The memory device of this invention comprises a plurality of memory cell array blocks each having at least one word line and associated with a word line drive circuit, a block select circuit for selectively outputting a block select signal corresponding to one of the memory cell array blocks, an address buffer for outputting word address signals to the memory cell array blocks wherein the word line drive circuit is associated with an address latch circuit which latches and continuously outputs one of the word address signals thereto and the block select signal activates the address latch circuit for latching one of the word address signals. The word line drive circuit continuously activates the word line according to an output signal of the address latch circuit and deactivates the word line only when the block select signal corresponding to the memory cell array block is output from the block select circuit.

BRIEF DESCRIPTION OF THE DRAWINGS

FIG. 1 is a block diagram of a memory device embodying the present invention;

FIG. 2 is a timing chart of the memory device of the first embodiment;

FIG. 3 is a timing chart of the memory device of the first embodiment;

FIG. 4 is an another timing chart of the memory device of the first embodiment;

FIG. 5 is a block diagram of a main part of a memory device of the second embodiment;

FIG. 6 is a timing chart of the memory device of the second embodiment;

FIG. 7 is a block diagram of a memory device of the third embodiment;

FIG. 8 is a timing chart of the memory device of the third embodiment;

FIG. 9 is a block diagram of a memory device of the fourth embodiment;

FIG. 10 is a timing chart of the memory device of the fourth embodiment;

FIG. 11 is a block diagram showing an example of a prior art device; and

FIG. 12 is a timing chart of the prior art device;

PREFERRED EMBODIMENTS

A memory device according to the present invention is shown in FIG. 1 wherein the elements equivalent to those in the device of FIG. 11 are labeled in the same manner. In this device a memory cell array is divided into the 4 memory cell array blocks. As shown in FIG. 1, the memory device of this embodiment is distinguished from the prior art device in that the block area B1 comprises an address latch circuit AL1a a for latching a row address signal AddR1 according to a control signal G11out from a logic gate circuit G11, a block selection signal latch circuit SLL1a for latching a block selection signal SL1s according to the control signal G11out. There is also provided an address change detector ACD1a in the block area B1 which compares the row address signal AddR1 and a output address signal AL1aout of the address latch circuit AL1a according to a control signal G12out from a logic gate circuit G12. The block area B1 also comprises a sense amplifier driver SAD1a, a word driver WD1a and a bit line balance and precharge circuit driver BBD1a each of which is activated according to an output signal SLL1aout of the block selection signal latch circuit SLL1a and deactivated according to an output signal ACD1aout of the address change detector ACD1a. The output signal SLL1aout also activates a x-predecoder PD1a which predecodes the address signal AL1aout. The address latch circuit AL1a is associated with a refresh counter RC1. The memory cell array block CAB1 includes word lines WL11, WL12, bit line pairs BL11a, BL11b and memory cells MC111, MC112. Each of the other block areas B4 has the same constitution as the block area B1 as shown in FIG. 1.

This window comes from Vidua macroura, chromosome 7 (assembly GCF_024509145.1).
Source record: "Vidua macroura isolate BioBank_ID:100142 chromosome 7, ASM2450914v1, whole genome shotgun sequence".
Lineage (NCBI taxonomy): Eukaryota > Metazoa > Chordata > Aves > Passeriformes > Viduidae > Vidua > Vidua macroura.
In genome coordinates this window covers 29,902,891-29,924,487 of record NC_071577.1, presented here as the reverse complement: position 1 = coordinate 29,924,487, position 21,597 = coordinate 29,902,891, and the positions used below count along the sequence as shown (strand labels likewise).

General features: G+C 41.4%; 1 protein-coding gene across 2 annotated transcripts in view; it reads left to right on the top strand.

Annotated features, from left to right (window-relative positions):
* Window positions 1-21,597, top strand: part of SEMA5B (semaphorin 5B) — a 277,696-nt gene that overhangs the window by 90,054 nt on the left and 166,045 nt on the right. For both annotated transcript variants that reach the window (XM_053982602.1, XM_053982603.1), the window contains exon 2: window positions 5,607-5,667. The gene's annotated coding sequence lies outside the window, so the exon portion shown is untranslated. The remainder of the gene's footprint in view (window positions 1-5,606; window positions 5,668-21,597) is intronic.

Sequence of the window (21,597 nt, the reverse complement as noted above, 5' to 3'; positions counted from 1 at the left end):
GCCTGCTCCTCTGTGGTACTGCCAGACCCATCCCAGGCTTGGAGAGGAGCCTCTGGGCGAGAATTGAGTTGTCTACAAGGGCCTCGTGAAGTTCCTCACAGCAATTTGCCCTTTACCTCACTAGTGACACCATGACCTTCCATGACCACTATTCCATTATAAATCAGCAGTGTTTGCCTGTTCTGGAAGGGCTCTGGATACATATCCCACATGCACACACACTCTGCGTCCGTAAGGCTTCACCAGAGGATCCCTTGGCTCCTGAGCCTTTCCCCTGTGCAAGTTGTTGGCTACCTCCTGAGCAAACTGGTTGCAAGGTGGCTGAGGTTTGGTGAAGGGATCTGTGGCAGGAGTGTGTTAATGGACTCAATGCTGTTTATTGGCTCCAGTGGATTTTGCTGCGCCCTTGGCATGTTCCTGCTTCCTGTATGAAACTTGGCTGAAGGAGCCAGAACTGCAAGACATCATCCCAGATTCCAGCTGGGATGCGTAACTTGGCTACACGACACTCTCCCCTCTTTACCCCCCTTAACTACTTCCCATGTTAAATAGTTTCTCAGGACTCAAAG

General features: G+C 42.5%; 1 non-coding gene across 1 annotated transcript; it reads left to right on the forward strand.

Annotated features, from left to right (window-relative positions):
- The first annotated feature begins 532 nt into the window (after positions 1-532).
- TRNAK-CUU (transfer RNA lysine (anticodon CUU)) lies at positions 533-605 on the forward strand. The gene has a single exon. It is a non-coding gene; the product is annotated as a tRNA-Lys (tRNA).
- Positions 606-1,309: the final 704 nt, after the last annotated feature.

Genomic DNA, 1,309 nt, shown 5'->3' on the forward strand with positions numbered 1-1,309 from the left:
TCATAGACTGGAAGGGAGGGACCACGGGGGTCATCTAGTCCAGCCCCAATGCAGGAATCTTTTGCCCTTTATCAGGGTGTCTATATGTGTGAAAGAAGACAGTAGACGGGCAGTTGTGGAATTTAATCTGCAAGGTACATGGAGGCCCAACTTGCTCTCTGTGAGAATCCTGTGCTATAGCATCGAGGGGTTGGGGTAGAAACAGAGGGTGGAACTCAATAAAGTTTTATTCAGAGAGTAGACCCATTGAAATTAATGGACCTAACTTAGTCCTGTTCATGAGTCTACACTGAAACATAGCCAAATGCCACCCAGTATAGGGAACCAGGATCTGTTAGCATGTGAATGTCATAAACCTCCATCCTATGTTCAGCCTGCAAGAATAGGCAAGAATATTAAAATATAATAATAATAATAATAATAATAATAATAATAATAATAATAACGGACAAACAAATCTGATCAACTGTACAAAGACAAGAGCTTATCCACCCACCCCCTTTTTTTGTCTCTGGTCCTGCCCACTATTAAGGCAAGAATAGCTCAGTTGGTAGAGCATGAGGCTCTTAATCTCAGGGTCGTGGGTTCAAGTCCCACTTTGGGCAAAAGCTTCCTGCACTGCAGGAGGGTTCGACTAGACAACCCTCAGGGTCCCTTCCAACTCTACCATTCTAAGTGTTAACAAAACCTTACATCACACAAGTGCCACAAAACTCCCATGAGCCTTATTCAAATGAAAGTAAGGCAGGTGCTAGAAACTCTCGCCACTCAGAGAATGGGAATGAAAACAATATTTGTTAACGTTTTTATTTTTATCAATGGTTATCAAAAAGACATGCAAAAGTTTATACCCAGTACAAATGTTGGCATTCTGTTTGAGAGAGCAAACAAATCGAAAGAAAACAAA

The device of this embodiment further comprises an address buffer AB1a for outputting the row and block address signals AddR1, AddB1, a latch control signal LC to the logic gate circuits G11. . . G41, and a reset control signal RST to the logic gate circuits G12. . . G42. The block address signal AddB1 is transferred to a block selector BSa for outputting the block selection signals SL1s. . . SL4s, and a column control circuit CCa for outputting block control signals SLC1. . . SLC4, as shown in FIG. 1. The sense amplifier circuit of each block area B1. . . B4, are connected to a read and write amplifier RWA via a data line DL1.